Human variant glucose-6-phosphate transporter is active in microsomal transport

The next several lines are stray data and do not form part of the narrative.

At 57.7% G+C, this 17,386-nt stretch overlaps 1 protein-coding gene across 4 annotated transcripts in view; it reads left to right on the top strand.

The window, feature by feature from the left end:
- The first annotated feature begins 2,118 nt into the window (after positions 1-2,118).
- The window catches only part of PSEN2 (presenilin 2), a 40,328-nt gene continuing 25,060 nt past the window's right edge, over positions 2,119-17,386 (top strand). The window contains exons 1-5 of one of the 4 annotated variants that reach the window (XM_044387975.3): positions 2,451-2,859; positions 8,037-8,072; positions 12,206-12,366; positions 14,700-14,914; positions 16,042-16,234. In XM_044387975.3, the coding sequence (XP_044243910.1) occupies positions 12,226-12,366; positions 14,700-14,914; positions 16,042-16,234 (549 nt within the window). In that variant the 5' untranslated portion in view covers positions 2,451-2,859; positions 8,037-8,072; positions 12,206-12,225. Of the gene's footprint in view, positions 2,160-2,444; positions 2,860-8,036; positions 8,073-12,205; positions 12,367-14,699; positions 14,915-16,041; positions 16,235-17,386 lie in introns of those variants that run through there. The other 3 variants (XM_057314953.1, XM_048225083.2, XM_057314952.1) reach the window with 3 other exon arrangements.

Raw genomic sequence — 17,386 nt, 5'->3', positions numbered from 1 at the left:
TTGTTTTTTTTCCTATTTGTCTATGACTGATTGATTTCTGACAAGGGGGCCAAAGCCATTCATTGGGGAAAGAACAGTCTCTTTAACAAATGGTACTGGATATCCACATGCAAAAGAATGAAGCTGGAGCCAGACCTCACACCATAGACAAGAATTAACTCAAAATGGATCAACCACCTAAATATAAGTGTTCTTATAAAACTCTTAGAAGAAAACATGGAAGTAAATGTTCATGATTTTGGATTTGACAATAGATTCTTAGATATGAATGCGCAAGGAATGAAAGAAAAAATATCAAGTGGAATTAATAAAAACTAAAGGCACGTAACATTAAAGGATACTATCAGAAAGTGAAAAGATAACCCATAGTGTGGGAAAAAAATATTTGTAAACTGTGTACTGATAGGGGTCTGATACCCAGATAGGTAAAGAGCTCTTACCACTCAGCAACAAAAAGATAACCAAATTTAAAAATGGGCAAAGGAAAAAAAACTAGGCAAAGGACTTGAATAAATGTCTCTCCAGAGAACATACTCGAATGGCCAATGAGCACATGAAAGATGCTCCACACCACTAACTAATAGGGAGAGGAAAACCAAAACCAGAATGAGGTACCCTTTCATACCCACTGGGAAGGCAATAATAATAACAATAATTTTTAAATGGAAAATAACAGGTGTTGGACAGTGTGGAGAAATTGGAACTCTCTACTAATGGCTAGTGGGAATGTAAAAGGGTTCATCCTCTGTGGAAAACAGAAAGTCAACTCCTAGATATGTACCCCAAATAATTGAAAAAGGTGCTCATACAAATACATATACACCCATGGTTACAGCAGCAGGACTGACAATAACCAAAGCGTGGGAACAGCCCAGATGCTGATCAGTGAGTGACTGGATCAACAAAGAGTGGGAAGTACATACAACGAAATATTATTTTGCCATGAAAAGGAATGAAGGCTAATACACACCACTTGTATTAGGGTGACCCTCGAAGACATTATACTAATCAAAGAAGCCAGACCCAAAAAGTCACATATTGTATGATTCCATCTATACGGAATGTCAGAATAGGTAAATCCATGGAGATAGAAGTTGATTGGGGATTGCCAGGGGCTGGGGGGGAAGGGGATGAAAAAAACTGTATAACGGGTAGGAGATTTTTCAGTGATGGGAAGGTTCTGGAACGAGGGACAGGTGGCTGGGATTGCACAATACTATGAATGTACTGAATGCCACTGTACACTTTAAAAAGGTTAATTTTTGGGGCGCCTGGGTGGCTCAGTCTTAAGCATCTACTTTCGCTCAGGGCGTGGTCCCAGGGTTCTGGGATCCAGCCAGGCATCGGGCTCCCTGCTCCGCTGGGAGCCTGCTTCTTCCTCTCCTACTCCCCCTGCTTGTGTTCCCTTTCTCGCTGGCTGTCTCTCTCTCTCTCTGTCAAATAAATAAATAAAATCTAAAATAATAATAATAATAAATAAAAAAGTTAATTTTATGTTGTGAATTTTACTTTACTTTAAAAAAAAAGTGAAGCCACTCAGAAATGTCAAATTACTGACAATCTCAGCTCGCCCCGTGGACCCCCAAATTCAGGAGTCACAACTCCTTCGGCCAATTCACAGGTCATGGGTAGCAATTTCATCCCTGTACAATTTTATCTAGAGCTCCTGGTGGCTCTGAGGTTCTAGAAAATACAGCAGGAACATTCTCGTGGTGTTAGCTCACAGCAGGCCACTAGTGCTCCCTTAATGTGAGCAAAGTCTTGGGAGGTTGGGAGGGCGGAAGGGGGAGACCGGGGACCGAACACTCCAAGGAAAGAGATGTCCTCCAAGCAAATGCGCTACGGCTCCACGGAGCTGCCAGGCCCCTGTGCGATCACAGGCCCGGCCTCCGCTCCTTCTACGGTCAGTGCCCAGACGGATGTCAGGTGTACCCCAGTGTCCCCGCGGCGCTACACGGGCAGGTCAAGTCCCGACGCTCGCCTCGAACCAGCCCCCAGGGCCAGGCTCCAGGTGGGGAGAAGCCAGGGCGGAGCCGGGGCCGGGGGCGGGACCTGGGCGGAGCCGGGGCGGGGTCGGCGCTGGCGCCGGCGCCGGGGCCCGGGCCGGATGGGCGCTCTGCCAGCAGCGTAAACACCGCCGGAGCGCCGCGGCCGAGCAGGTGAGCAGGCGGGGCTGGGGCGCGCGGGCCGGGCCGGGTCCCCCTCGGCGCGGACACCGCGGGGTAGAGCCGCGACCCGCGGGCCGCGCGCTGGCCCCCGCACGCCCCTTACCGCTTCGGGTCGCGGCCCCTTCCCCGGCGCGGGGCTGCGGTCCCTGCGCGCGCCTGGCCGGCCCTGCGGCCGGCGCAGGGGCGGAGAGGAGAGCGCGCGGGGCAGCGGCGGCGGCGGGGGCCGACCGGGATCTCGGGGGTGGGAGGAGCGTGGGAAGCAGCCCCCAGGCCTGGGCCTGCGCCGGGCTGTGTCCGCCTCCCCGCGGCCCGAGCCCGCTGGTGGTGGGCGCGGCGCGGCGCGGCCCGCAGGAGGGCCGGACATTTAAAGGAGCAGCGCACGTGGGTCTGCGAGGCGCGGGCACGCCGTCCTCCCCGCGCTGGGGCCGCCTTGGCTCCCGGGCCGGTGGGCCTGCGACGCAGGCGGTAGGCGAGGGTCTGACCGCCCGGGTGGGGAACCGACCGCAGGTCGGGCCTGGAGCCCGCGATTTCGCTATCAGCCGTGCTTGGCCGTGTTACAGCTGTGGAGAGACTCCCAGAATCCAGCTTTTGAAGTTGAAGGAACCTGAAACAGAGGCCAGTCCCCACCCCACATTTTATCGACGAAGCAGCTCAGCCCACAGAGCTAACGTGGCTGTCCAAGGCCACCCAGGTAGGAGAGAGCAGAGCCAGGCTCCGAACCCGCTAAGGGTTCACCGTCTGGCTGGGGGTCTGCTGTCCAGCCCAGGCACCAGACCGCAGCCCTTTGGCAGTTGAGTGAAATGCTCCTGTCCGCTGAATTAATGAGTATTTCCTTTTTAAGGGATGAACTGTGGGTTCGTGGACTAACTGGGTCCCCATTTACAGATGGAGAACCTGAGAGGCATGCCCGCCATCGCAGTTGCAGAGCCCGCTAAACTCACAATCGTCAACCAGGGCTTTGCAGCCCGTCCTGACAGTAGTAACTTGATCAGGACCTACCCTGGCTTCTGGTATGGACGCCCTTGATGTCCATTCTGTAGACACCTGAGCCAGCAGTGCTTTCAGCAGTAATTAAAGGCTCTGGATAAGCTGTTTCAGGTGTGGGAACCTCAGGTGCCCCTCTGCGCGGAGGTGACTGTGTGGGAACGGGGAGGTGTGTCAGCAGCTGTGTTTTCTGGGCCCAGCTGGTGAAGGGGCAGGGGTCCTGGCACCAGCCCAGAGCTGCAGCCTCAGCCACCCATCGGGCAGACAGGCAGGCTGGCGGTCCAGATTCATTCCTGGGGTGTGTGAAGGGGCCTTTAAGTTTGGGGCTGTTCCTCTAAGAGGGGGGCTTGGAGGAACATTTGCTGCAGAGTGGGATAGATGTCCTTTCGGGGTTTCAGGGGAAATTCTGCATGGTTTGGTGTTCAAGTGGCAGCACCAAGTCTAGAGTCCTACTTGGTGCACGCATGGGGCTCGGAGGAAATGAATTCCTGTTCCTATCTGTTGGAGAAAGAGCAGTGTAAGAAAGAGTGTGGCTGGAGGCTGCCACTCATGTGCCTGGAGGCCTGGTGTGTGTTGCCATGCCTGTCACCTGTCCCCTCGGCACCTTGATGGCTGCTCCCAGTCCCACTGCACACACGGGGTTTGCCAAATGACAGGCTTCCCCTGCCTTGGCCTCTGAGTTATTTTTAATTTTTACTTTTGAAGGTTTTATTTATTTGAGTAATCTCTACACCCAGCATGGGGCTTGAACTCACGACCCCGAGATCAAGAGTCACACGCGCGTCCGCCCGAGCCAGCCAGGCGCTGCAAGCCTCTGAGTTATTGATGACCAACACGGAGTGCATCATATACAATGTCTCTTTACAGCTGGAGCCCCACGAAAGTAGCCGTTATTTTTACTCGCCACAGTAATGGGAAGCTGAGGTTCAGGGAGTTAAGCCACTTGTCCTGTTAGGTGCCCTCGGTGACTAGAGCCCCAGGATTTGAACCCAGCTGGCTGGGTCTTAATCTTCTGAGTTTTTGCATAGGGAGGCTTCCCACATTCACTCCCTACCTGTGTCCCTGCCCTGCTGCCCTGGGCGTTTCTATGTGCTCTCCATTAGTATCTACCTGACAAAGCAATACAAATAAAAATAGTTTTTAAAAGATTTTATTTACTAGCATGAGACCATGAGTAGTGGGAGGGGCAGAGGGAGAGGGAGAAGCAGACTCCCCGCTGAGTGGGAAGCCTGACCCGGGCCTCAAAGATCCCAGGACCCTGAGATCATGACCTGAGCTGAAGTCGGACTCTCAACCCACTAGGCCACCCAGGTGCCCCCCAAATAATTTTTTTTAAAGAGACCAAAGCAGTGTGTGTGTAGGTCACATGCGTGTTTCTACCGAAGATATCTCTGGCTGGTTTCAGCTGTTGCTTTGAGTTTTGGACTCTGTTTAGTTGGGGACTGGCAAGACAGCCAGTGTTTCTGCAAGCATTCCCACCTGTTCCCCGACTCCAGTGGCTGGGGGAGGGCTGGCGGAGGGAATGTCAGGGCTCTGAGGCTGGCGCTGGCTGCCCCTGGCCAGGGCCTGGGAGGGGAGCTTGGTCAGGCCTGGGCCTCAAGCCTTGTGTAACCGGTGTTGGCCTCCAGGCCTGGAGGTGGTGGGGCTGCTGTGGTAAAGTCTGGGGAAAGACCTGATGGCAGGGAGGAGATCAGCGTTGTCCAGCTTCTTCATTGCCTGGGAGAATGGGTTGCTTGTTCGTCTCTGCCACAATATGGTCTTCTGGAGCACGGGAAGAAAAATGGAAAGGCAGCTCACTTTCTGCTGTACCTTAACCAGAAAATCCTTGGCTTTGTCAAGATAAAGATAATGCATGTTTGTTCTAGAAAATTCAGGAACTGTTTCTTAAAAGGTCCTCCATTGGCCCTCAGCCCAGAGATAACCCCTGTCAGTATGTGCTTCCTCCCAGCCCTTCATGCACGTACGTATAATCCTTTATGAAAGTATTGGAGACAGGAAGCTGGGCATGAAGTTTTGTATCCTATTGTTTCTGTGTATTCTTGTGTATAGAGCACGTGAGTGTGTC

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Glycogen storage disease type 1b (GSD-1b) is caused by deficiencies in the glucose-6-phosphate transporter (G6PT), which works together with glucose-6-phosphatase to maintain glucose homeostasis. In humans, there are two alternatively spliced transcripts, G6PT and variant G6PT (vG6PT), differing by the inclusion of a 66-bp exon-7 sequence in vG6PT. We have previously shown that the G6PT protein functions as a microsomal glucose-6-phosphate (G6P) transporter, which is anchored to the endoplasmic reticulum by ten transmembrane helices. Here, we demonstrate that vG6PT is also active in microsomal G6P transport. The additional 22 amino acids in vG6PT is predicted to constitute a part of the luminal loop 4. Our data indicate that this loop plays no vital role in microsomal G6P transport. Further, we show that G6PT mRNA is expressed in all organs and tissues examined, but that the vG6PT transcript is expressed exclusively in the brain, heart, and skeletal muscle. These results raise the possibility that mutations in exon-7 of the G6PT gene, which would not perturb glucose homeostasis, might have other deleterious effects.
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